Figure 25

Drivetrain Pulled Out From Underneath Car

Figure 26

Car with Engine Removed

Figure 27

Drivetrain Removed from Car

Comments and Suggestions:
pierce jens Comments: First off, great guide and checklist- thank you!
I want to add that you need to watch for the trailing arm nuts, I think they are 19mm see photo. Both sides go snagged on the sheet metal on my '73 2.0 and it took me a bit to figure out what the deal was.
October 23, 2017
  Followup from the Pelican Staff: Thanks for the additional info and feedback. We appreciate it.
- Nick at Pelican Parts
Amphicar Comments: Here is a gotcha that those with a 4-post lift should be aware of.

Everything was going just great. I was slowly lowering the engine by raising the lift, stopping frequently to check. Oh crud! At least on my lift, the space between the two sides that the wheels normal sit on are too narrow to let the engine support bar drop down through. Even the sheet metal might be a bit too wide.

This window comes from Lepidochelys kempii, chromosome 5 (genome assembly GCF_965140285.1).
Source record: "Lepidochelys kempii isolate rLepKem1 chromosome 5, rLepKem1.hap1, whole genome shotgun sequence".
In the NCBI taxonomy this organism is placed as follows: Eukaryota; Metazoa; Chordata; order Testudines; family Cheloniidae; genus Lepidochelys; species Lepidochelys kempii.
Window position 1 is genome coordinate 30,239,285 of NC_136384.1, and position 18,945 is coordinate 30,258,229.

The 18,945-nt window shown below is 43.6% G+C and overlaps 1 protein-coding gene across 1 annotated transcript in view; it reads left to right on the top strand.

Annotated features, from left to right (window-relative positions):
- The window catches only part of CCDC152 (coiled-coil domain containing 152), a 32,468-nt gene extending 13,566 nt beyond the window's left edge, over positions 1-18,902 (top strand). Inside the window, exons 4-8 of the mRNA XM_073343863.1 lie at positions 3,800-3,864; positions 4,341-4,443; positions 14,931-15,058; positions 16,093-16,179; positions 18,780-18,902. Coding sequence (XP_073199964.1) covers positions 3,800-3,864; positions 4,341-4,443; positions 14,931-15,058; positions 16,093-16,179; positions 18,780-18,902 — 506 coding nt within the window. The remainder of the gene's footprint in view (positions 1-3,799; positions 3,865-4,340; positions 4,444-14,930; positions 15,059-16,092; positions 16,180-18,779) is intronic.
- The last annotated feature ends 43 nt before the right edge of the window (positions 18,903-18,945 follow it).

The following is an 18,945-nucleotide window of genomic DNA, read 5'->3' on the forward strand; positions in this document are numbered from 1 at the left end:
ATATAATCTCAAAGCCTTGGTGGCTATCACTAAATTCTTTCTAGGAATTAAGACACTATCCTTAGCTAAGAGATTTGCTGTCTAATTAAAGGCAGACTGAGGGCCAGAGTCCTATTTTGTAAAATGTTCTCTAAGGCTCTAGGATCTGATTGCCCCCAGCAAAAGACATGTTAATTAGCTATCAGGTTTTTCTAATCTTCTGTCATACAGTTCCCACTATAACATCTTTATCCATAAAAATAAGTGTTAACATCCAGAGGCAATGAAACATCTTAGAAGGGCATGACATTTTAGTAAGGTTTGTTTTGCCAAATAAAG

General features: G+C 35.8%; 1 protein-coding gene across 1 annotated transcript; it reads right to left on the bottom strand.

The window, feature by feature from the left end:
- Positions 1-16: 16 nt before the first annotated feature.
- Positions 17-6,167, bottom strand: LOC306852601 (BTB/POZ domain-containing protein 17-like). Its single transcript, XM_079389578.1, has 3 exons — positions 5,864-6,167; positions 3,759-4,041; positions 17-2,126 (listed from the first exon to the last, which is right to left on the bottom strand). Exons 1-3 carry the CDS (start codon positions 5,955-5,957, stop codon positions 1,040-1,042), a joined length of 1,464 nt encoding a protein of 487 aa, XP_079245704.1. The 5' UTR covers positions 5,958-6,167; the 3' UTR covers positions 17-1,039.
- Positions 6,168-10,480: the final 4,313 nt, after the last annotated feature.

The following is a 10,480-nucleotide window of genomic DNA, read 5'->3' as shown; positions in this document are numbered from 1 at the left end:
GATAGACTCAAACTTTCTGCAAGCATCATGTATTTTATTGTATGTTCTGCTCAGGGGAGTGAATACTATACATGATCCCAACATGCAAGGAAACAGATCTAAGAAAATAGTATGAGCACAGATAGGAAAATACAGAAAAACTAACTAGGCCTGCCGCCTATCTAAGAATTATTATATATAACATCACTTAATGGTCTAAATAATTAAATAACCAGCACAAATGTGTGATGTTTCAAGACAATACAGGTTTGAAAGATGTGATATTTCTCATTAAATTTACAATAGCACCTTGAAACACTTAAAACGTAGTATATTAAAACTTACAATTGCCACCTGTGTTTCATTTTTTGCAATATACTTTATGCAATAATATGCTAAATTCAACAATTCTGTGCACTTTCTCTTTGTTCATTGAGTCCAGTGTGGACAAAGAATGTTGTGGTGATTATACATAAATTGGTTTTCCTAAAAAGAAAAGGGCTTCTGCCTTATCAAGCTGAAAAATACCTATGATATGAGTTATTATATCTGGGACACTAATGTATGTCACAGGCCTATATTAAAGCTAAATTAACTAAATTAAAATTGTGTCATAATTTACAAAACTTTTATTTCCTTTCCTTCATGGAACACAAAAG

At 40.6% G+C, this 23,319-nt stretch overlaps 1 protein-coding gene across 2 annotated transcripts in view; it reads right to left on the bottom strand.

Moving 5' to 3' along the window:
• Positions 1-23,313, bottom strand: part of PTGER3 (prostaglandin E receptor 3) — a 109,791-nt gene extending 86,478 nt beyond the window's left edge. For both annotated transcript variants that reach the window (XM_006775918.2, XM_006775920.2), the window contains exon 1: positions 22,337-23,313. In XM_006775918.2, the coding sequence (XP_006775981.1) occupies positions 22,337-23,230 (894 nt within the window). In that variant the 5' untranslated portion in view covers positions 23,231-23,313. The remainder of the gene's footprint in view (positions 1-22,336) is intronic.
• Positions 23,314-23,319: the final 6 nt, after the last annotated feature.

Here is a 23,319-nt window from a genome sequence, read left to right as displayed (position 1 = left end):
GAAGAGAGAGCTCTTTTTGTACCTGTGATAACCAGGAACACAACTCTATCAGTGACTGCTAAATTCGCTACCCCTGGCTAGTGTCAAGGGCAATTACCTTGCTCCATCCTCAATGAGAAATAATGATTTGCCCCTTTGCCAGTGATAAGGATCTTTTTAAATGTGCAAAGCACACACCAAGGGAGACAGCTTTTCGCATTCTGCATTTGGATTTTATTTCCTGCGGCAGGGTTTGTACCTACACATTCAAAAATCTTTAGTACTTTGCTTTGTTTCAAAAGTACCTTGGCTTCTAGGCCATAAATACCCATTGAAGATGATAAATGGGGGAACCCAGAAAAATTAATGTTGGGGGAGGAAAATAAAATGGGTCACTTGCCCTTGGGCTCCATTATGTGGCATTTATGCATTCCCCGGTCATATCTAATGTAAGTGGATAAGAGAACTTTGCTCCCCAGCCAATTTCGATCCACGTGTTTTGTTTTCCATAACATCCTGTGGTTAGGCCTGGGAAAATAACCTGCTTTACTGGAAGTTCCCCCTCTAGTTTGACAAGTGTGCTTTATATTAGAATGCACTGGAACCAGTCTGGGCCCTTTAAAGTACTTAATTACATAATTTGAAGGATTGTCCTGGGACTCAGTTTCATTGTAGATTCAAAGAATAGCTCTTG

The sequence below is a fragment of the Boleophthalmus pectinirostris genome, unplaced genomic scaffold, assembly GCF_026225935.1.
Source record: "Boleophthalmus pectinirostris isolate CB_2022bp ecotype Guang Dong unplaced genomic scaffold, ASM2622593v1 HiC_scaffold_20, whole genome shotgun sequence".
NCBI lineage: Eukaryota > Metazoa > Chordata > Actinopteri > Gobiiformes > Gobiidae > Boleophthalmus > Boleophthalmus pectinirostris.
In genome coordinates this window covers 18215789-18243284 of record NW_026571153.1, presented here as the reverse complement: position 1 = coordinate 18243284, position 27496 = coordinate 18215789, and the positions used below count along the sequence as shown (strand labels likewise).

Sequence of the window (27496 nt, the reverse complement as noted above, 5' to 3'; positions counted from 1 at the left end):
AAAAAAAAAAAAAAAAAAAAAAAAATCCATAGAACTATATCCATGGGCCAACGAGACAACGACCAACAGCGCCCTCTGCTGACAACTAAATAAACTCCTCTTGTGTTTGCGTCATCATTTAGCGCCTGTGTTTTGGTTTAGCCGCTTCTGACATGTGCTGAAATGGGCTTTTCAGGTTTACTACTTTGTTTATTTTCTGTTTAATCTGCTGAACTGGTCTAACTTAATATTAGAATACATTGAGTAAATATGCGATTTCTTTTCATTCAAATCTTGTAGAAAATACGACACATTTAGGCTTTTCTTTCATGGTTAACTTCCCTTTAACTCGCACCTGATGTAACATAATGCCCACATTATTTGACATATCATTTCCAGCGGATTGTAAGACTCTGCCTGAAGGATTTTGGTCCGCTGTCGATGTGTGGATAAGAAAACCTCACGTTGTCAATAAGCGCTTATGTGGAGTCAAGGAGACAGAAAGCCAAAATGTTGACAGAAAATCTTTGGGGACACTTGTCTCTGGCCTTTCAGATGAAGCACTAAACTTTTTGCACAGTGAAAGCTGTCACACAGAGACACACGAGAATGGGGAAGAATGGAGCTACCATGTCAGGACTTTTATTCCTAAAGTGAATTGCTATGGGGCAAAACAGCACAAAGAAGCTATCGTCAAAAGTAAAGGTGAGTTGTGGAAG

Took me quite a while to come up with a solve. I'll post some pics or something tomorrow. Essentially had to jack back of car up even up even higher to lower it onto cart with engine crossbar and tin sitting above the ramps, then roll cart back as far as you can and transfer it to a second cart over the lift's crossbar.

The lift certainly made things much easier up until that point. Perhaps someone else has done this with a 4-post lift and has a simpler solution.
January 27, 2016
  Followup from the Pelican Staff: Thanks for the additional info. We appreciate it. - Nick at Pelican Parts  
Amphicar770 Comments: DUmb question. I have just about everything undone except disconnecting oil pressure sending unit from harness. Where is the sending unit? I can't find it!

January 17, 2016
  Followup from the Pelican Staff: What vehicle are you working on? - Nick at Pelican Parts  
James914 Comments: Do you have to drop the motor to replace the motor mounts?
July 18, 2014
  Followup from the Pelican Staff: I don't believe so. - Nick at Pelican Parts  
nick Comments: need a complete pic of a 914/4 engine
September 3, 2013
  Followup from the Pelican Staff: I opened a post in our forums. A Pelican community member may be able to supply the photo.
- Nick at Pelican Parts
Mike Comments: Great guide. Might be helpful if these were available as a pdf so that you dont have to enlarge and print each picture individually.
May 30, 2013
  Followup from the Pelican Staff: Thanks for the feedback. Glad we could help. You could try printing it to a PDF.
- Nick at Pelican Parts